John McCain deployed two of his senior most aides to deconstruct the seeming endorsement he received from an al-Qaeda-friendly website. Barack Obama’s managers didn’t say anything, but they must have thought: “It’s about time the other side got an endorsement from hell.” The reason: over the past several months Mr Obama’s charm has reached global parts no other presidential candidate has reached — and which he would prefer it didn’t reach. A day ago, the Speaker of the Iranian Majlis, Ali Larijani, said, “We are leaning more in favour of Barack Obama.” Last heard, the Democratic Party was not lobbying Tehran to convert the lean into a full-fledged tilt.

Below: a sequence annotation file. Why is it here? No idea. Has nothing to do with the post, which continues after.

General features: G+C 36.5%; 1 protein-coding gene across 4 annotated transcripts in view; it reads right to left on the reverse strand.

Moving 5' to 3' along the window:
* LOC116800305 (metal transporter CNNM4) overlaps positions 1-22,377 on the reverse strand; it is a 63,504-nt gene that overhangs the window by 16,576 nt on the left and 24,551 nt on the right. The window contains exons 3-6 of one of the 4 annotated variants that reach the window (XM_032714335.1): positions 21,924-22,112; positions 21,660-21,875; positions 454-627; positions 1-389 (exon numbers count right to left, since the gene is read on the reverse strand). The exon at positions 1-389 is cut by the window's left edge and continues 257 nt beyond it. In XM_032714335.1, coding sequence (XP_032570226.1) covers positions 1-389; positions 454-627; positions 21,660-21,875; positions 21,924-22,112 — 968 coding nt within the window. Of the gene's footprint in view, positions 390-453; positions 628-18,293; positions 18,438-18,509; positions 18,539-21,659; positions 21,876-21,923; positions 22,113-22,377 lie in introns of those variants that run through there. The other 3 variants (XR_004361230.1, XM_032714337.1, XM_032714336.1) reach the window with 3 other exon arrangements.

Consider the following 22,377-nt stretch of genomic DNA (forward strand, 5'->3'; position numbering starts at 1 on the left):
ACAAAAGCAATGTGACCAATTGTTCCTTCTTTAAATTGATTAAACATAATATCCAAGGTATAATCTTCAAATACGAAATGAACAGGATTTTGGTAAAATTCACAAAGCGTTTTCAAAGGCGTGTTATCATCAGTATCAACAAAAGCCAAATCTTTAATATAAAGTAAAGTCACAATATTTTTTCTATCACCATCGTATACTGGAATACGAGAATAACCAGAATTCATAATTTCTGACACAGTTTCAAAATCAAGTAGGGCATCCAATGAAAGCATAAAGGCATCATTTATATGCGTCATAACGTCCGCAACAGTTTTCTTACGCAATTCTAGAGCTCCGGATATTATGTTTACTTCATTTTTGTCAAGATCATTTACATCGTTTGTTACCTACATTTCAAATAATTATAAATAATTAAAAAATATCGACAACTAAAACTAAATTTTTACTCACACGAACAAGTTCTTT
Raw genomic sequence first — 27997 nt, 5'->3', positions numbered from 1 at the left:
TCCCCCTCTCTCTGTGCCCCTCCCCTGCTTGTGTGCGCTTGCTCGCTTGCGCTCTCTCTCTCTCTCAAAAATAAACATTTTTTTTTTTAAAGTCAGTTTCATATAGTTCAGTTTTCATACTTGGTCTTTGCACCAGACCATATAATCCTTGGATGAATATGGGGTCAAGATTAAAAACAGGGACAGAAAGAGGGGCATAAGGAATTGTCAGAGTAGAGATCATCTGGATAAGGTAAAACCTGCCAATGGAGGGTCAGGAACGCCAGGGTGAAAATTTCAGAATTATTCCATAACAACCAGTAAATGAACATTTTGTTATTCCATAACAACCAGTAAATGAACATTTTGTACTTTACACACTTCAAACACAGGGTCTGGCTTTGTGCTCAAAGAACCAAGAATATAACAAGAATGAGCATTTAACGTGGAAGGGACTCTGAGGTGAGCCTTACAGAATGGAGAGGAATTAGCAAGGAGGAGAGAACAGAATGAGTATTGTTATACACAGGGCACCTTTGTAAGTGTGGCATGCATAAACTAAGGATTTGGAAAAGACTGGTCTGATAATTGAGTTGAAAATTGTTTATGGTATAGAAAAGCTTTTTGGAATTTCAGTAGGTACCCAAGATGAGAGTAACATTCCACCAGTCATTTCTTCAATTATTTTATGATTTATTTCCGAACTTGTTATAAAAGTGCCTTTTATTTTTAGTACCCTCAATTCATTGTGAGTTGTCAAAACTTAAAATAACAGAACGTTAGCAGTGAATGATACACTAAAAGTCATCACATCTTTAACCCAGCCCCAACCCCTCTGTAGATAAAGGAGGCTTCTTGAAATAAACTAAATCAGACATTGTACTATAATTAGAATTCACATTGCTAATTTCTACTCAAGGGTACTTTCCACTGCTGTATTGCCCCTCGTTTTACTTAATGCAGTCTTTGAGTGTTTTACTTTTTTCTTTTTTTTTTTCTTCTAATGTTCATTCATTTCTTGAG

Iran joins a long list of America’s least favourites who have seen hope in Mr Obama’s willingness to jaw-jaw rather than war-war. Fidel Castro wrote praising Mr Obama for being “progressive” and possessing “great intelligence.” Support also came from Hamas adviser Ahmed Yousef, Muammar Gaddafi and Hugo Chavez.
Which is why the Democrats must be pleased as punch when a blogger known to be close to al-Qaeda wrote that the terror group’s overall strategy of bleeding the superpower to death “requires the presence of an impetuous American leader such as McCain”. So, “al-Qaeda will have to support McCain in the coming elections.” The logic is impeccable. Only if the world voted for the American President.